The photo of the callianthe picta has the most gorgeous colors...no need for waterlogue there! I've heard of titan arum, and while it's a fascinating plant I don't feel any curiousity regarding it's alleged scent!
Regarding the scent, I expect it's rather like the odour emitted from a White House washroom after a Trump dump!Delete
Since he reportedly subsists on a steady diet of McDonalds and Diet Coke I'll bet you're right.Delete
Who needs fracking? Just attach a pipe to Trump.Delete
I'm glad you had a great birthday there. Lovely photos. I was there in June and a day was definitely not long enough.ReplyDelete
I hope you didn't take any cuttings ADDY!Delete
If you're in the neighborhood, a visit to our Longwood Gardens near Philadelphia, PA, would be similar. While not nearly so old (for obvious reasons), it is equally fascinating. And definitely not doable in only one visit. Glad you had such a lovely, momentous birthday.ReplyDelete
Thank you for that advice Mary. Who knows? Perhaps one day I will make it back to the USA. I hope so...and Philadelphia is not a city I visited before.Delete
Kew Gardens would certainly hold my attention.ReplyDelete
I am not sure that Canadians are allowed in...but The Micro Manager should be okay.Delete
Happy Birthday to you, my lovely friend. Would love to see the Kew Gardens some day....if I ever make it across the pond again. Our Denver Botanical Gardens has a titan arum which blooms about every other year. Within a couple weeks of its stinky show, the local television channels report every evening on the growth of the plant for the last 24 hours and when the scientists at the Gardens expect it to bloom. Then people line up to see (and smell) it for the few days it is in bloom.ReplyDelete
I am glad that there is no such thing as titan arum air freshener!Delete
What a lovely place to visit!ReplyDelete
In some areas of the grounds there were no other visitors in view. Only the endless chain of planes heading for Heathrow Airport reminded us we were in a big city.Delete
I love kew, been there many timesReplyDelete
This was just the third visit in my life.Delete
My so far only visit to Kew Gardens took place nearly 20 years ago. The treetop walk did not yet exist (I think), but I remember the Palm House.ReplyDelete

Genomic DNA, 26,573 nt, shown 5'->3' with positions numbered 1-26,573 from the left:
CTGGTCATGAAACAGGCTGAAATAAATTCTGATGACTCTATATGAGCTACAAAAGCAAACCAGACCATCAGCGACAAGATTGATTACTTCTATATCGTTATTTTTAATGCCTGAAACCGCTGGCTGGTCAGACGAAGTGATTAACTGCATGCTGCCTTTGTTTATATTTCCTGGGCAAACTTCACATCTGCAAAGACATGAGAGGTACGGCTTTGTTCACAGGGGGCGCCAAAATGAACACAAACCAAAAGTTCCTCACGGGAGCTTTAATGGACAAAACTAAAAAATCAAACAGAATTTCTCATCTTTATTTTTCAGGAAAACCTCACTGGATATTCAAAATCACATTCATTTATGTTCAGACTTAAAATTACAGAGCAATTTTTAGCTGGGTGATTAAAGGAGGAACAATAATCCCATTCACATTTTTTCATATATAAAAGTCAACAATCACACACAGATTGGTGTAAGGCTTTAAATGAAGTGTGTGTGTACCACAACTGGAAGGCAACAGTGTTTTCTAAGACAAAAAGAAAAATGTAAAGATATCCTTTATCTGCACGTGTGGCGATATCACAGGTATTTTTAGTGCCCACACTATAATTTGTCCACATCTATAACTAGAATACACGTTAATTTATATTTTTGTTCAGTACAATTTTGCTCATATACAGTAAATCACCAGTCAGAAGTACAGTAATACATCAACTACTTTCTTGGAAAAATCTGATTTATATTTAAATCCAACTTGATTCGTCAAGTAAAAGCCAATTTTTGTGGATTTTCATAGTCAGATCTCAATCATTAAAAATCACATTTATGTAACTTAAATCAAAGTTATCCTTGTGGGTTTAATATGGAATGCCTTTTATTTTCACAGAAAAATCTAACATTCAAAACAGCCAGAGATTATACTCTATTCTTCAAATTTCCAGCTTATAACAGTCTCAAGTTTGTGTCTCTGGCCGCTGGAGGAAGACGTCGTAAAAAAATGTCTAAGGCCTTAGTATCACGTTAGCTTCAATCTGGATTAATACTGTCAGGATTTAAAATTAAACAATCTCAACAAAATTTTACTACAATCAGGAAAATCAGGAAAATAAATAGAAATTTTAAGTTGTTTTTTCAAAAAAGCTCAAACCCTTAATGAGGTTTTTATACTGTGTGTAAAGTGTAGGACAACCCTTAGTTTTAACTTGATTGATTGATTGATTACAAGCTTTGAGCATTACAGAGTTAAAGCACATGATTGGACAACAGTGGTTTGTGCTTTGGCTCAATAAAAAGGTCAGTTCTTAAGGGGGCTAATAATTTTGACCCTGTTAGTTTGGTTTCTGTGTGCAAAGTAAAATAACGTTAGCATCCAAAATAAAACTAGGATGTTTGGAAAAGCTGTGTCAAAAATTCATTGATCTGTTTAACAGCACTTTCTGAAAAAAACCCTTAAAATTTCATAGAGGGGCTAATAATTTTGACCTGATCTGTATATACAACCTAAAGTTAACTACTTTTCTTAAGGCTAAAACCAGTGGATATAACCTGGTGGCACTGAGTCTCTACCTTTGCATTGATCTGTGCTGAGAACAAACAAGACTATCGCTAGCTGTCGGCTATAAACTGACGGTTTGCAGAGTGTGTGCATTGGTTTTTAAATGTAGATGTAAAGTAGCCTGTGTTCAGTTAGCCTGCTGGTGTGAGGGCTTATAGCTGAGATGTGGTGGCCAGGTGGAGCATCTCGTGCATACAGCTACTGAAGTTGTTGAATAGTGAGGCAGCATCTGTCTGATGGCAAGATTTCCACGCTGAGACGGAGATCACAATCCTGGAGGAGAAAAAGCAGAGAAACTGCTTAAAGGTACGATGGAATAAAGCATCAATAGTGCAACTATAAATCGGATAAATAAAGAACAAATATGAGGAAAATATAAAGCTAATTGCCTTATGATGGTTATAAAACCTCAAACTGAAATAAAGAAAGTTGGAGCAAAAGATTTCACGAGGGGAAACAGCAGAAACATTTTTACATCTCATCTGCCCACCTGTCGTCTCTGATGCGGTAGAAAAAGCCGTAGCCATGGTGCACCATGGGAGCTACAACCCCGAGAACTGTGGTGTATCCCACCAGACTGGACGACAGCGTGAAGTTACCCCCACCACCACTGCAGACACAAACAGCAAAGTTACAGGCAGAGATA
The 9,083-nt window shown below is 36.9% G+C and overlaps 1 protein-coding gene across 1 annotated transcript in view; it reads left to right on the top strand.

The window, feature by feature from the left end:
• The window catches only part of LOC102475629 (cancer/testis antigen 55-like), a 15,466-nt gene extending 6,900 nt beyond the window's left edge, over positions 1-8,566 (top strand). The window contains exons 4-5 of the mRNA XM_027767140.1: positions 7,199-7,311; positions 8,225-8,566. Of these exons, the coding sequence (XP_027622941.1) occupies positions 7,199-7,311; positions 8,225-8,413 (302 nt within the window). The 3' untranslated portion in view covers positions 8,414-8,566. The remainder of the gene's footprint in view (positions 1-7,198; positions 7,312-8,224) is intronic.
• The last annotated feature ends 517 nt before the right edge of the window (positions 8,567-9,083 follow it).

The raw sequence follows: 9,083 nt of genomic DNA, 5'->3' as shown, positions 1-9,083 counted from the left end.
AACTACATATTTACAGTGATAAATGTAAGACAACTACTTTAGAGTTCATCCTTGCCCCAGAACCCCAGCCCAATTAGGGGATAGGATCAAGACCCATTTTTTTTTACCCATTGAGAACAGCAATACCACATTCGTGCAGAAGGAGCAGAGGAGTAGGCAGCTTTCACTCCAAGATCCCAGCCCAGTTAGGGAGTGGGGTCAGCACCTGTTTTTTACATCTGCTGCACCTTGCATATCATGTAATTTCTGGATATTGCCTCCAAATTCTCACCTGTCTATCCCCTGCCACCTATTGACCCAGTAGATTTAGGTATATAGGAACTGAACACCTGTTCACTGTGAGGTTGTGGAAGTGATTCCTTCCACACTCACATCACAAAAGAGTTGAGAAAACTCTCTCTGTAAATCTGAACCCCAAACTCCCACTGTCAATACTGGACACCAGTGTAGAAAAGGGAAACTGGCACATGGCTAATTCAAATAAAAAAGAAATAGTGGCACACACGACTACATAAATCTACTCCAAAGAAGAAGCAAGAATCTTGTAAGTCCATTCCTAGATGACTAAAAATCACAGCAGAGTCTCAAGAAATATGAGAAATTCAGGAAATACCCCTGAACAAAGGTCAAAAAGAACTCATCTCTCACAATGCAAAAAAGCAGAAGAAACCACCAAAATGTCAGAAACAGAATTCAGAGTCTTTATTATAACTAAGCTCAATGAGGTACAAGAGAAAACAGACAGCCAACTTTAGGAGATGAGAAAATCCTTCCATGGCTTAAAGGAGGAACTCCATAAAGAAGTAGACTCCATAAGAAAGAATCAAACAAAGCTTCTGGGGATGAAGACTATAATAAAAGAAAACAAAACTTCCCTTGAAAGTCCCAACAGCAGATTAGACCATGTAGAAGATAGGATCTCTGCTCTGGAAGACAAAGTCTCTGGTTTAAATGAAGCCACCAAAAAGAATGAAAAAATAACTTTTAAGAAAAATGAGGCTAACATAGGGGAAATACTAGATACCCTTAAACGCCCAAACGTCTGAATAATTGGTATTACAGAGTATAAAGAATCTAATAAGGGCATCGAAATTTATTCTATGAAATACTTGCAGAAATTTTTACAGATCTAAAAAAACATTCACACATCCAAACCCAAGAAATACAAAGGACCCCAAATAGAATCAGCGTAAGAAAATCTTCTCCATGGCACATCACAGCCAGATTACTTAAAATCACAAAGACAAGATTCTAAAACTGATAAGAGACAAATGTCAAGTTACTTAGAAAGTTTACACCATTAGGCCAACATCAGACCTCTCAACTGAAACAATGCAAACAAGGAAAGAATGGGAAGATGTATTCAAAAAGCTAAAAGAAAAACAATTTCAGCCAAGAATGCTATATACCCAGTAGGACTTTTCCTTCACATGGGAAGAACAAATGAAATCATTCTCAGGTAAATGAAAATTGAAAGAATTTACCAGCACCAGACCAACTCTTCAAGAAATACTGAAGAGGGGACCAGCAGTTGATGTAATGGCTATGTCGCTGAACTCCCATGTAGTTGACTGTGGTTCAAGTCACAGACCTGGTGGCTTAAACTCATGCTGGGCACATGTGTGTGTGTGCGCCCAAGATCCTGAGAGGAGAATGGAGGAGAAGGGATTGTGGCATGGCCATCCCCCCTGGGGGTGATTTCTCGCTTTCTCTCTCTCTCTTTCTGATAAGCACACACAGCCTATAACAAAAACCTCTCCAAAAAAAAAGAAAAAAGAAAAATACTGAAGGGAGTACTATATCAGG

The Stuttgart zoo (Wilhelma) also has a titan arum. When its blossom opens, it is big news for our local media, and special night-time visiting hours are organised.
The titan arum is indeed a spectacular and newsworthy plant.Delete
An interesting, fascinating visit,,,Nature...so clever...so beautiful.ReplyDelete
Did you have to queue to get in?
No queue. It was after all a Monday morning.Delete
I had a calianthe picta (known to me as Chinese lantern) in my back yard for a while. They are very attractive.ReplyDelete
It sounds like a fantastic thing to do and I really appreciate the gardens' value as a place of conservation and inspiration
Botanists from Kew monitor plant health around the world and regularly encounter previous;y unknown species. It is a place where you don't mind paying your admission fee.Delete
I went for the day - will get to it in my tripposts eventually - and spent the whole time in The Shirley Sherwood Gallery ha ha. So it was good to get a taste of the rest through your post YP. Thank you. I'm glad you had such a great day.ReplyDelete
It wouldn't surprise me if you are Shirley Sherwood in disguise Kate!Delete
I went to Kew some months ago with a group of friends....it was all lovely until the heavens opened and my lightweight " Mac" turned out to totally porous ! I was soaked for hours! Then, on the way home the trains were all over the place and we had to get out at St. Albans.....5 miles from home. Luckily between the 8 of us we had 2 husbands who could come and fetch us. I really need to go again when I can stay dry and see some areas that we missed. Sounds like you really enjoyed it.ReplyDelete
You have got two husbands Frances? Rather than having two husbands you would be better off investing in a reliable raincoat! Kew in the rain would certainly not appeal to me.Delete
If I had a bucket list, going to the Kew Gardens would be on it.ReplyDelete